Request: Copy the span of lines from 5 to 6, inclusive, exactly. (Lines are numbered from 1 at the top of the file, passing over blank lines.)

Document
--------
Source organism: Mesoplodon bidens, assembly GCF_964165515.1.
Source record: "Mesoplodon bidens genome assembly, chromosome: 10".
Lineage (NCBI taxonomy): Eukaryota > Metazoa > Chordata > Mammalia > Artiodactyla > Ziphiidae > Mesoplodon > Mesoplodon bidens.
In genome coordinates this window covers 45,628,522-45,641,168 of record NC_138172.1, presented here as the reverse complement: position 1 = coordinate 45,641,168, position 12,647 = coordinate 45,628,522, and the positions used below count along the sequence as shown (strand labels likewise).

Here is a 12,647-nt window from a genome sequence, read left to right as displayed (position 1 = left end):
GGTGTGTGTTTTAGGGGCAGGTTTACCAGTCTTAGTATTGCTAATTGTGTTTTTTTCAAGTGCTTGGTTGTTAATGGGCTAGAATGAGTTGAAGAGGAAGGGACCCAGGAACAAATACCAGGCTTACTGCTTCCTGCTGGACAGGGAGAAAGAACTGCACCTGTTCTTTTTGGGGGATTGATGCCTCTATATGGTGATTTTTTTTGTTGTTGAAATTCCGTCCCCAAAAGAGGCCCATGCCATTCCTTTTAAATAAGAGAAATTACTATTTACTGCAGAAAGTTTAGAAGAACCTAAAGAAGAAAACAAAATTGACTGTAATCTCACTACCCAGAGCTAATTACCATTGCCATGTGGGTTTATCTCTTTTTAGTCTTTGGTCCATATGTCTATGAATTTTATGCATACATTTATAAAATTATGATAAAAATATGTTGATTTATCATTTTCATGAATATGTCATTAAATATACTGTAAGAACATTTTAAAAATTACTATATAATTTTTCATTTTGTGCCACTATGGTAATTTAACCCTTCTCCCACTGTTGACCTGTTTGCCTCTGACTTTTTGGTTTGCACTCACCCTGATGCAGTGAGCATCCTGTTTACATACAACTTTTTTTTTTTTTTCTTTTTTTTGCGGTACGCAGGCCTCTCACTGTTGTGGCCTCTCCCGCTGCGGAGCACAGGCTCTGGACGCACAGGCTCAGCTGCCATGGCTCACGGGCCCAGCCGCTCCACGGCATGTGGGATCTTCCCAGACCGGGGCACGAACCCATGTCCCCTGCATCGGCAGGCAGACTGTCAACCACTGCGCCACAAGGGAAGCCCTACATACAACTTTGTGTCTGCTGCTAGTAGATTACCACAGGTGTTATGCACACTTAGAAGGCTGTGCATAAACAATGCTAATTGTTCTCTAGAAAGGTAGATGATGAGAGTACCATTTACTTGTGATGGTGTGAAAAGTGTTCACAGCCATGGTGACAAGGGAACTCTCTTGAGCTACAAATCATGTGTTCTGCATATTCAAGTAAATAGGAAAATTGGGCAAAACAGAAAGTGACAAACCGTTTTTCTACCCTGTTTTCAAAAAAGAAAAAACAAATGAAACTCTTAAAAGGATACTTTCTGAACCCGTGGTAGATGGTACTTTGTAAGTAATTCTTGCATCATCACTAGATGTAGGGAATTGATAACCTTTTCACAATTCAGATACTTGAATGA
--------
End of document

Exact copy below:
Here is a 12,647-nt window from a genome sequence, read left to right as displayed (position 1 = left end):
GGTGTGTGTTTTAGGGGCAGGTTTACCAGTCTTAGTATTGCTAATTGTGTTTTTTTCAAGTGCTTGGTTGTTAATGGGCTAGAATGAGTTGAAGAGGAAGGGACCCAGGAACAAATACCAGGCTTACTGCTTCCTGCTGGACAGGGAGAAAGAACTGCACCTGTTCTTTTTGGGGGATTGATGCCTCTATATGGTGATTTTTTTTGTTGTTGAAATTCCGTCCCCAAAAGAGGCCCATGCCATTCCTTTTAAATAAGAGAAATTACTATTTACTGCAGAAAGTTTAGAAGAACCTAAAGAAGAAAACAAAATTGACTGTAATCTCACTACCCAGAGCTAATTACCATTGCCATGTGGGTTTATCTCTTTTTAGTCTTTGGTCCATATGTCTATGAATTTTATGCATACATTTATAAAATTATGATAAAAATATGTTGATTTATCATTTTCATGAATATGTCATTAAATATACTGTAAGAACATTTTAAAAATTACTATATAATTTTTCATTTTGTGCCACTATGGTAATTTAACCCTTCTCCCACTGTTGACCTGTTTGCCTCTGACTTTTTGGTTTGCACTCACCCTGATGCAGTGAGCATCCTGTTTACATACAACTTTTTTTTTTTTTTCTTTTTTTTGCGGTACGCAGGCCTCTCACTGTTGTGGCCTCTCCCGCTGCGGAGCACAGGCTCTGGACGCACAGGCTCAGCTGCCATGGCTCACGGGCCCAGCCGCTCCACGGCATGTGGGATCTTCCCAGACCGGGGCACGAACCCATGTCCCCTGCATCGGCAGGCAGACTGTCAACCACTGCGCCACAAGGGAAGCCCTACATACAACTTTGTGTCTGCTGCTAGTAGATTACCACAGGTGTTATGCACACTTAGAAGGCTGTGCATAAACAATGCTAATTGTTCTCTAGAAAGGTAGATGATGAGAGTACCATTTACTTGTGATGGTGTGAAAAGTGTTCACAGCCATGGTGACAAGGGAACTCTCTTGAGCTACAAATCATGTGTTCTGCATATTCAAGTAAATAGGAAAATTGGGCAAAACAGAAAGTGACAAACCGTTTTTCTACCCTGTTTTCAAAAAAGAAAAAACAAATGAAACTCTTAAAAGGATACTTTCTGAACCCGTGGTAGATGGTACTTTGTAAGTAATTCTTGCATCATCACTAGATGTAGGGAATTGATAACCTTTTCACAATTCAGATACTTGAATGA